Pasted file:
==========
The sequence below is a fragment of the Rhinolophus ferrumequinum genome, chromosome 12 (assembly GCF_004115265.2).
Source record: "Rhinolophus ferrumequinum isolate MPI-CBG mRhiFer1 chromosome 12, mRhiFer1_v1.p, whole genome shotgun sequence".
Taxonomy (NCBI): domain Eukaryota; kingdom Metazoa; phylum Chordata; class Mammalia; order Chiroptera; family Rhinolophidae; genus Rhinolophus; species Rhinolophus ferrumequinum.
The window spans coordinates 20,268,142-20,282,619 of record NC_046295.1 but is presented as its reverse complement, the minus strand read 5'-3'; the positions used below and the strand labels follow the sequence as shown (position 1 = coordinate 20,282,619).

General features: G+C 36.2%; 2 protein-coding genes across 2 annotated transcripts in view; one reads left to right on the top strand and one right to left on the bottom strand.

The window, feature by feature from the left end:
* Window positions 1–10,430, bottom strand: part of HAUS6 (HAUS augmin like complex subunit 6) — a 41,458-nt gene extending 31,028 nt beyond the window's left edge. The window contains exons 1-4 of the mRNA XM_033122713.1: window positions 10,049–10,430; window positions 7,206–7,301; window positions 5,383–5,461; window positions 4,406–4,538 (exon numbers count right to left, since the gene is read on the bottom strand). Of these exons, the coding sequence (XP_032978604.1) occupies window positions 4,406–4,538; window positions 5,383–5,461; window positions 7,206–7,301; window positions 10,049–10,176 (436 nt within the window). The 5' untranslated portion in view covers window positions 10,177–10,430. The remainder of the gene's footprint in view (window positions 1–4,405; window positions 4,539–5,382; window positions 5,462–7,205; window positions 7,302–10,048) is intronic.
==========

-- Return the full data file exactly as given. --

The sequence below is a fragment of the Rhinolophus ferrumequinum genome, chromosome 12 (assembly GCF_004115265.2).
Source record: "Rhinolophus ferrumequinum isolate MPI-CBG mRhiFer1 chromosome 12, mRhiFer1_v1.p, whole genome shotgun sequence".
Taxonomy (NCBI): domain Eukaryota; kingdom Metazoa; phylum Chordata; class Mammalia; order Chiroptera; family Rhinolophidae; genus Rhinolophus; species Rhinolophus ferrumequinum.
The window spans coordinates 20,268,142-20,282,619 of record NC_046295.1 but is presented as its reverse complement, the minus strand read 5'-3'; the positions used below and the strand labels follow the sequence as shown (position 1 = coordinate 20,282,619).

General features: G+C 36.2%; 2 protein-coding genes across 2 annotated transcripts in view; one reads left to right on the top strand and one right to left on the bottom strand.

The window, feature by feature from the left end:
* Window positions 1–10,430, bottom strand: part of HAUS6 (HAUS augmin like complex subunit 6) — a 41,458-nt gene extending 31,028 nt beyond the window's left edge. The window contains exons 1-4 of the mRNA XM_033122713.1: window positions 10,049–10,430; window positions 7,206–7,301; window positions 5,383–5,461; window positions 4,406–4,538 (exon numbers count right to left, since the gene is read on the bottom strand). Of these exons, the coding sequence (XP_032978604.1) occupies window positions 4,406–4,538; window positions 5,383–5,461; window positions 7,206–7,301; window positions 10,049–10,176 (436 nt within the window). The 5' untranslated portion in view covers window positions 10,177–10,430. The remainder of the gene's footprint in view (window positions 1–4,405; window positions 4,539–5,382; window positions 5,462–7,205; window positions 7,302–10,048) is intronic.